„We sing the Murder Ballad’s warning…“, it’s obvious from the beginning that Murder Ballad isn’t a classical musical. When the Narrator sits on stage, her back to the audience while she smokes and music is playing in the background, one questions what is going to happen. When the music starts and the rock voices of Victoria Hamilton-Barritt (Narrator) and Ramin Karimloo dominate the opening number one is curious about what’s happening.
Sara (Natalie McQueen) lives in New York. Her live consists of drinking and partying. When she meets Barkeeper Tom (Ramin Karimloo) there is another thing: sex. The passion and tension between them is nearly visible. They love each other passionately and without limits. But that’s also the way they fight.
When they separate Sara is drinking down her sorrow. During one of her excesses she runs into Michael (Norman Bowman). He is a poet and the two of them are as different as two people can be. However, they fall in love, marry and have a daughter named Francesca Jane, short Franky. Everything seems to be perfect. But it isn’t. Sara is depressed, stressed and finally, on a bad day, calls Tom. Both meet and start a passionate affair. But Michael becomes suspicious. When Tom starts to follow Sara around and provokes a meeting with Michael, Sara wants to end their affair.
All three of them meet in Toms bar. One of them is not going to survive. The next morning Tom’s death is reported in the newspapers: “Unsolved murder at Kings Club…” But who did it? Sara or Michael? Or even somebody else?
The producers created something genius with Murder Ballad in London. Ramin Karimloo as Tom and Kerry Ellis as Sara they two international musical stars play two of the leading roles. Ramin Karimloo known from musicals like Evita, Les Miserables and The Phantom of Opera, is the perfect match for the role of Tom. He dominates especially the rocking parts with his extraordinary voice. But he is also an optical match. When he is on stage without his shirt, starts to get his jeans off and his tattoos shimmer in the light of the stage, he seems like the role has been made for him.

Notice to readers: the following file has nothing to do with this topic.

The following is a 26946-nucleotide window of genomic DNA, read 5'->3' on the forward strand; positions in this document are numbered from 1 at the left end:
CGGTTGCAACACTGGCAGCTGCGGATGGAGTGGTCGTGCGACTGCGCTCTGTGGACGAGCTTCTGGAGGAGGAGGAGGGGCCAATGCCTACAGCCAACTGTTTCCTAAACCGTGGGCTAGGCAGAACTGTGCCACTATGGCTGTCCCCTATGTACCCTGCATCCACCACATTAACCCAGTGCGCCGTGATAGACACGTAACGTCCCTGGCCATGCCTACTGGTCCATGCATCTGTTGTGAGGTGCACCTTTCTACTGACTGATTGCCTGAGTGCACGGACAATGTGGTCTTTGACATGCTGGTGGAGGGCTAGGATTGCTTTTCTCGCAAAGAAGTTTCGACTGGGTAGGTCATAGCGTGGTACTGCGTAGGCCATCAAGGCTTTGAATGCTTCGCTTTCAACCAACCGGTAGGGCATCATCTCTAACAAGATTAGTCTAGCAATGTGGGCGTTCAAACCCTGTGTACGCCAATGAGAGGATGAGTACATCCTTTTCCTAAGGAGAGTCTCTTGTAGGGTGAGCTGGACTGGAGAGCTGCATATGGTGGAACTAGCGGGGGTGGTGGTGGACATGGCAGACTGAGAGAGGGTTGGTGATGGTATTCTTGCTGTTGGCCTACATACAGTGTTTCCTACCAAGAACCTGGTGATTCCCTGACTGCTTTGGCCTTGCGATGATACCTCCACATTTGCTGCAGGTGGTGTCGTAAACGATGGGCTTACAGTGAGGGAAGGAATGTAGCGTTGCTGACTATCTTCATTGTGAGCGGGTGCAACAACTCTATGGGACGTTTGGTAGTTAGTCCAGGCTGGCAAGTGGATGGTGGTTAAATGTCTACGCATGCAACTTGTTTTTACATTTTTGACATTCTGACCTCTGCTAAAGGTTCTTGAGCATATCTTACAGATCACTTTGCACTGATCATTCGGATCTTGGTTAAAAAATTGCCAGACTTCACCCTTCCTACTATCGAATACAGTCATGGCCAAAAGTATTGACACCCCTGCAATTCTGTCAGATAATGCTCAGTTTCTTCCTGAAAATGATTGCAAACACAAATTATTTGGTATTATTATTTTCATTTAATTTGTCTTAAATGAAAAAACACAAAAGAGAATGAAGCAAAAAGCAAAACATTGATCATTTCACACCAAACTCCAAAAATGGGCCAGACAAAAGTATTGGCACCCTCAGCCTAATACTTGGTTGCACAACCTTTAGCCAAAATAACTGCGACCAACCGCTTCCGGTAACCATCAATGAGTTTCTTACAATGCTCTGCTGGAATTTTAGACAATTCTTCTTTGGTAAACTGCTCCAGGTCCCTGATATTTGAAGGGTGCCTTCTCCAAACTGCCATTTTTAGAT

Natalie McQueen, who plays Sara this eve instead of Kerry Ellis, also seems to be a perfect fit for the role. The actress who has appeared previously for example in Wicked, Chess or Spring Awakening, masters the rocking and the more peaceful parts without any problems. The changes between the party girl and the loving mother and wife are flawless. Although we have no direct comparison between McQueen and Ellis, we assume that you aren’t going to miss Kerry Ellis as long as Natalie McQueen is on stage.
Norman Bowman as Michael doesn’t have to hide in comparison to Ramin Karimloo. The actor known from appearances in Les Miserables, Mamma Mia, Cats and Grease is perfect through and through. Especially the duets with Sarah are the moments where he shines bright. The rocking parts are also mastered so good that he can easily keep up with Karimloo.
Outstanding is the performance of Victoria Hamilton-Barritt who appears as Narrator. Her previous theatre credits include Fame, Flashdance and In the Heights. Her wonderfully smoky and not so smooth voice creates a great atmosphere for the theme of the musical. Her acting is outstanding. She seems not only to tell the tale but to steer what’s happening.
Generally speaking the actors create a great atmosphere and dramatic that lasts through the entire play. During the love scenes the air seems to be burn between Karimloo and McQueen. They easily transfer this heat into hate, aggression and fear when the scenes develop further. Light and video instalments which frame the stage, match the vibes on stage. Sara’s and Michael’s daughter Franky is also shown in the videos. Therefore it never seems like they are talking to thin air because there is no child on stage. The only small short coming all over, might be that it is Ellis who’s seen in the videos while McQueen plays the role.
Last but not least the musicians must be named. The four of them play live throughout the entire 90 minutes. This is impressive seeing that even far bigger theatres reduce their costs by working with fewer musicians. The band also appears on stage sometimes. The rest of the time they disappear behind the video walls.
Summarized it can only be said that Murder Ballad is the perfect production. One can only hope Murder Ballad makes its way to German stages in a comparable perfect way.